Bands that change up their style on a regular basis have always had a special place on my heart. I really enjoy when you pick up the latest from your favorite group and it sounds nothing like their previous album. The four piece band I’m listening to today might be the personification of trying new things in the studio— and nearly 25 million albums sold to date, I must not be the only one who likes that approach.
Four guys started a band back in 1992; they had a practice in February and their first gig was as an opener for a band that Keanu Reeves was the singer for. About a year after forming, Geffen Records came calling with a deal and a desire to get something out ASAP. That moment, Weezer was born and off to a good start.
They threw together an album in less than a year, but the label didn’t want to do any real promotion for it—they wanted to see what sales could be generated by word-of-mouth alone. The Blue Album has sold nearly 7 million copies to date, so I’d say the strategy worked just fine. Twenty-four years later, the band is still going strong, and only had a couple members leave. They’ve essentially released an album each year, all of them selling well and reeling in a different demographic into being Weezer fans.
The featured album today is The Red Album released in June of 2008. It was the sixth studio album for the band and has sold a million copies worldwide. What differentiates this record is that all four members contributed vocals, the first and only time they’ve tried it. On the few tracks all four are featured at once, they did some really cool layering of each member’s voice over the other—featured heavily in songs like “The Angel and the One” and “Dreamin.”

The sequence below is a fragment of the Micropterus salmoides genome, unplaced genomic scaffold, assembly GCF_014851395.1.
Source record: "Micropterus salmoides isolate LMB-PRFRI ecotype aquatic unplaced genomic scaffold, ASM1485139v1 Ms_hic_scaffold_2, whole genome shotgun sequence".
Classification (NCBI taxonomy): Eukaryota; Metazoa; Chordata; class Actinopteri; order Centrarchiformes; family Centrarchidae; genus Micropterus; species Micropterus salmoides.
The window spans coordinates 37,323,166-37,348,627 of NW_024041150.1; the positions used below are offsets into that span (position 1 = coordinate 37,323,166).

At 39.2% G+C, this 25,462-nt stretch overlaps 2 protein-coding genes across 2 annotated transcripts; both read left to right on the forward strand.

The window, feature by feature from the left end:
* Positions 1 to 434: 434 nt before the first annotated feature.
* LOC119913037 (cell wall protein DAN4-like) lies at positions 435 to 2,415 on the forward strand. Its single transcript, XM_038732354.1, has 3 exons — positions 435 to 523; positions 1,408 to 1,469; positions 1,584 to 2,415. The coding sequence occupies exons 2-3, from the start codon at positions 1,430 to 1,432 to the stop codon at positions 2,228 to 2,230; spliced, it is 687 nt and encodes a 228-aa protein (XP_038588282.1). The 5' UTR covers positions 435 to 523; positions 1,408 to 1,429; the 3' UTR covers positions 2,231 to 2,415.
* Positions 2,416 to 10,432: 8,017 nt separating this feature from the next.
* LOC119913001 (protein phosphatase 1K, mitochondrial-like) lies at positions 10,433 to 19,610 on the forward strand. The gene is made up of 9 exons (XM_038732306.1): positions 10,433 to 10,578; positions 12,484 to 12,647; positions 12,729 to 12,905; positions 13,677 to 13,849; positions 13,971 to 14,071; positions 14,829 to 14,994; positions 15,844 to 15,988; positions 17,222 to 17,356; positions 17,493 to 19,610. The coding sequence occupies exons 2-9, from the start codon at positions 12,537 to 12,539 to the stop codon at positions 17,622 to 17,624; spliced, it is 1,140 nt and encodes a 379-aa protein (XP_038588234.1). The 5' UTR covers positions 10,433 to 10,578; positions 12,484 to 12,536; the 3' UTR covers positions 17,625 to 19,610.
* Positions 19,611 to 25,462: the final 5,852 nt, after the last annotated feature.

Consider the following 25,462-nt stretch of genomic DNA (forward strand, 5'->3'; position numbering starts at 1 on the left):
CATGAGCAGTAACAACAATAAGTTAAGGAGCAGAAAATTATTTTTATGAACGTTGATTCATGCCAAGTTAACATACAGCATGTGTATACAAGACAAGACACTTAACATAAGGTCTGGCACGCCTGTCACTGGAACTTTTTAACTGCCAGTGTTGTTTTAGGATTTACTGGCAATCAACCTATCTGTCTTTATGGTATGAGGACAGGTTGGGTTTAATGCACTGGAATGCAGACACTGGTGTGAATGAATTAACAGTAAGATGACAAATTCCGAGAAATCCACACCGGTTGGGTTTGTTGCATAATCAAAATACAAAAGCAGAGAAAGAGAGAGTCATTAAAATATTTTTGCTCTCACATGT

Concerns were rampant when this album was released. Again there was little or no promotion and the lead singer, Rivers Cuomo, had put the band on hiatus to complete his education at Harvard and get married. Because of hectic schedules and again trying new things, the band recorded the album in three sessions in three different cities. They also used multiple producers to get varying sound styles. Despite all of the background drama, the album was a critical and commercial hit, debuting at the fourth spot in the Billboard 200.
It’s fair to say I’ve been a big Weezer fan since ’94. Even someone like me had no clue this album was coming out until the week prior. No radio play singles were released in advance, and only a couple tracks leaked on iTunes a couple weeks before the drop.
I recall picking it up on the first day like many others, not expecting greatness. Boy was I wrong. I was blown away by how my favorite little independent type punk/pop weird band had grown up. This is a well-produced, put together album that is almost like the original Blue Album, but only if those guys in 1994 knew how to make an album. The experimentation is outstanding, with the tracks where they took the most liberties being my favorite.
One critic talked about how all the parts of this album don’t fit together, and it’s so much better because of it. It gives it this new personality and gives you a side of Weezer never before seen. To get that kind of enjoyment for $5 bucks, we should all be so lucky – wait, we are! Pick this up today—you’ll enjoy it.
Top 3 Tracks:
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